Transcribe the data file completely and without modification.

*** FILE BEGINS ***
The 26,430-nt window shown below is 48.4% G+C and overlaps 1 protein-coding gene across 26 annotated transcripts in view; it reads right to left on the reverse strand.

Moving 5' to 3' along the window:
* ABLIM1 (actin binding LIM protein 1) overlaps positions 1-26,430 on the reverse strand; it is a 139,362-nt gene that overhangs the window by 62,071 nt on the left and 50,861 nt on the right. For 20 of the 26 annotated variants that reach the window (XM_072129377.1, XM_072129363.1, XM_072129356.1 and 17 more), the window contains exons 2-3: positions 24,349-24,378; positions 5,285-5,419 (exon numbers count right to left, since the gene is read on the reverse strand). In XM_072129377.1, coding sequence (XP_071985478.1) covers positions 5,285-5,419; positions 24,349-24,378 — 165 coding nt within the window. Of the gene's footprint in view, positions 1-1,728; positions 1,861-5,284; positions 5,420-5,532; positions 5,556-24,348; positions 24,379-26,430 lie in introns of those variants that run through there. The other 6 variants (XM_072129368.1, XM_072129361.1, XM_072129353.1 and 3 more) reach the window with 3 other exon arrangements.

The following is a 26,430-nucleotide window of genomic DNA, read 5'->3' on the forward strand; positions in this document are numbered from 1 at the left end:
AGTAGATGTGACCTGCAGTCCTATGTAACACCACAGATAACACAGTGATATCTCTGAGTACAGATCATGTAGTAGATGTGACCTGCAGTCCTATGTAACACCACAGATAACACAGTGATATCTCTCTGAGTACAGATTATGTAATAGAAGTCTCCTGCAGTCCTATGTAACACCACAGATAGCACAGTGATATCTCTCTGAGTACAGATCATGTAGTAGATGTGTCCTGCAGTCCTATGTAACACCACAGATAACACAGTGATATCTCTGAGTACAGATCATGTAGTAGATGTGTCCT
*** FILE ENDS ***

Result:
The 26,430-nt window shown below is 48.4% G+C and overlaps 1 protein-coding gene across 26 annotated transcripts in view; it reads right to left on the reverse strand.

Moving 5' to 3' along the window:
* ABLIM1 (actin binding LIM protein 1) overlaps positions 1-26,430 on the reverse strand; it is a 139,362-nt gene that overhangs the window by 62,071 nt on the left and 50,861 nt on the right. For 20 of the 26 annotated variants that reach the window (XM_072129377.1, XM_072129363.1, XM_072129356.1 and 17 more), the window contains exons 2-3: positions 24,349-24,378; positions 5,285-5,419 (exon numbers count right to left, since the gene is read on the reverse strand). In XM_072129377.1, coding sequence (XP_071985478.1) covers positions 5,285-5,419; positions 24,349-24,378 — 165 coding nt within the window. Of the gene's footprint in view, positions 1-1,728; positions 1,861-5,284; positions 5,420-5,532; positions 5,556-24,348; positions 24,379-26,430 lie in introns of those variants that run through there. The other 6 variants (XM_072129368.1, XM_072129361.1, XM_072129353.1 and 3 more) reach the window with 3 other exon arrangements.

The following is a 26,430-nucleotide window of genomic DNA, read 5'->3' on the forward strand; positions in this document are numbered from 1 at the left end:
AGTAGATGTGACCTGCAGTCCTATGTAACACCACAGATAACACAGTGATATCTCTGAGTACAGATCATGTAGTAGATGTGACCTGCAGTCCTATGTAACACCACAGATAACACAGTGATATCTCTCTGAGTACAGATTATGTAATAGAAGTCTCCTGCAGTCCTATGTAACACCACAGATAGCACAGTGATATCTCTCTGAGTACAGATCATGTAGTAGATGTGTCCTGCAGTCCTATGTAACACCACAGATAACACAGTGATATCTCTGAGTACAGATCATGTAGTAGATGTGTCCT